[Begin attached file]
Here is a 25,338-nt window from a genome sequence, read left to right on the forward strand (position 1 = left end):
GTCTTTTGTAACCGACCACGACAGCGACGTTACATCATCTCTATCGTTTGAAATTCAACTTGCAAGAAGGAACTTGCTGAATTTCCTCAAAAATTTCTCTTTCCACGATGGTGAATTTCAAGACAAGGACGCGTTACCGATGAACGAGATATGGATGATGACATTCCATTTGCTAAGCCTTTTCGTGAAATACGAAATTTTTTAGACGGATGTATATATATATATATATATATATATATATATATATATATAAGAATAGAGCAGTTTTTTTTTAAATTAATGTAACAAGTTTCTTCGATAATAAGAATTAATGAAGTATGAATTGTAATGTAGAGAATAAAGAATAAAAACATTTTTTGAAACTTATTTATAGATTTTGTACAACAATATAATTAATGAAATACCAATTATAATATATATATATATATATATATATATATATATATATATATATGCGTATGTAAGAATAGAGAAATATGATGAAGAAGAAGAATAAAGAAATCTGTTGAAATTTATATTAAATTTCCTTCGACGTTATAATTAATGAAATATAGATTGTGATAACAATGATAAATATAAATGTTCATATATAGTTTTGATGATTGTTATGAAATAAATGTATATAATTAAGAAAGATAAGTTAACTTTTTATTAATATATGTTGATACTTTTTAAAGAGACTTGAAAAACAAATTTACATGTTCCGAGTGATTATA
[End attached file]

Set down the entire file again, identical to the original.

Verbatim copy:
Here is a 25,338-nt window from a genome sequence, read left to right on the forward strand (position 1 = left end):
GTCTTTTGTAACCGACCACGACAGCGACGTTACATCATCTCTATCGTTTGAAATTCAACTTGCAAGAAGGAACTTGCTGAATTTCCTCAAAAATTTCTCTTTCCACGATGGTGAATTTCAAGACAAGGACGCGTTACCGATGAACGAGATATGGATGATGACATTCCATTTGCTAAGCCTTTTCGTGAAATACGAAATTTTTTAGACGGATGTATATATATATATATATATATATATATATATATATATATAAGAATAGAGCAGTTTTTTTTTAAATTAATGTAACAAGTTTCTTCGATAATAAGAATTAATGAAGTATGAATTGTAATGTAGAGAATAAAGAATAAAAACATTTTTTGAAACTTATTTATAGATTTTGTACAACAATATAATTAATGAAATACCAATTATAATATATATATATATATATATATATATATATATATATATATATGCGTATGTAAGAATAGAGAAATATGATGAAGAAGAAGAATAAAGAAATCTGTTGAAATTTATATTAAATTTCCTTCGACGTTATAATTAATGAAATATAGATTGTGATAACAATGATAAATATAAATGTTCATATATAGTTTTGATGATTGTTATGAAATAAATGTATATAATTAAGAAAGATAAGTTAACTTTTTATTAATATATGTTGATACTTTTTAAAGAGACTTGAAAAACAAATTTACATGTTCCGAGTGATTATA